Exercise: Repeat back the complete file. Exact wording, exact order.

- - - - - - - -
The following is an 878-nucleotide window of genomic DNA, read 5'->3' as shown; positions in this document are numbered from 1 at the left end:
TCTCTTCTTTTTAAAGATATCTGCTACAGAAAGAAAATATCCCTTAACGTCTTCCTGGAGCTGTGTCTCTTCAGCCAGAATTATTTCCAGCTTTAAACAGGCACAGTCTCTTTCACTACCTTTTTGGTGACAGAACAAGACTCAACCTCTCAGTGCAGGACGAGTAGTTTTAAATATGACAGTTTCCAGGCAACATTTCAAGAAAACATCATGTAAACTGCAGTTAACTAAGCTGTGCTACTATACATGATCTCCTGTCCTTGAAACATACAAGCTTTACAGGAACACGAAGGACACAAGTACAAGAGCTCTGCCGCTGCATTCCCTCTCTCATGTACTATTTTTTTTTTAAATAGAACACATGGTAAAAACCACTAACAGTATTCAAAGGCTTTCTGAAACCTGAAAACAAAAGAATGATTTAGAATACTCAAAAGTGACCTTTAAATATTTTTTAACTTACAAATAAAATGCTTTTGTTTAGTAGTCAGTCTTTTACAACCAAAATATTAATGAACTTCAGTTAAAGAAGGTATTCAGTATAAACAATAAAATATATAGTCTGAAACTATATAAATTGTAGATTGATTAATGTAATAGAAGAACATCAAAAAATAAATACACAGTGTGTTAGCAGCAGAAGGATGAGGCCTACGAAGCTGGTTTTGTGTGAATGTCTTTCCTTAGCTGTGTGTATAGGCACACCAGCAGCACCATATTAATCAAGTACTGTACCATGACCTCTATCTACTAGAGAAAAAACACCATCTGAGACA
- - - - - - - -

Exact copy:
The following is an 878-nucleotide window of genomic DNA, read 5'->3' as shown; positions in this document are numbered from 1 at the left end:
TCTCTTCTTTTTAAAGATATCTGCTACAGAAAGAAAATATCCCTTAACGTCTTCCTGGAGCTGTGTCTCTTCAGCCAGAATTATTTCCAGCTTTAAACAGGCACAGTCTCTTTCACTACCTTTTTGGTGACAGAACAAGACTCAACCTCTCAGTGCAGGACGAGTAGTTTTAAATATGACAGTTTCCAGGCAACATTTCAAGAAAACATCATGTAAACTGCAGTTAACTAAGCTGTGCTACTATACATGATCTCCTGTCCTTGAAACATACAAGCTTTACAGGAACACGAAGGACACAAGTACAAGAGCTCTGCCGCTGCATTCCCTCTCTCATGTACTATTTTTTTTTTAAATAGAACACATGGTAAAAACCACTAACAGTATTCAAAGGCTTTCTGAAACCTGAAAACAAAAGAATGATTTAGAATACTCAAAAGTGACCTTTAAATATTTTTTAACTTACAAATAAAATGCTTTTGTTTAGTAGTCAGTCTTTTACAACCAAAATATTAATGAACTTCAGTTAAAGAAGGTATTCAGTATAAACAATAAAATATATAGTCTGAAACTATATAAATTGTAGATTGATTAATGTAATAGAAGAACATCAAAAAATAAATACACAGTGTGTTAGCAGCAGAAGGATGAGGCCTACGAAGCTGGTTTTGTGTGAATGTCTTTCCTTAGCTGTGTGTATAGGCACACCAGCAGCACCATATTAATCAAGTACTGTACCATGACCTCTATCTACTAGAGAAAAAACACCATCTGAGACA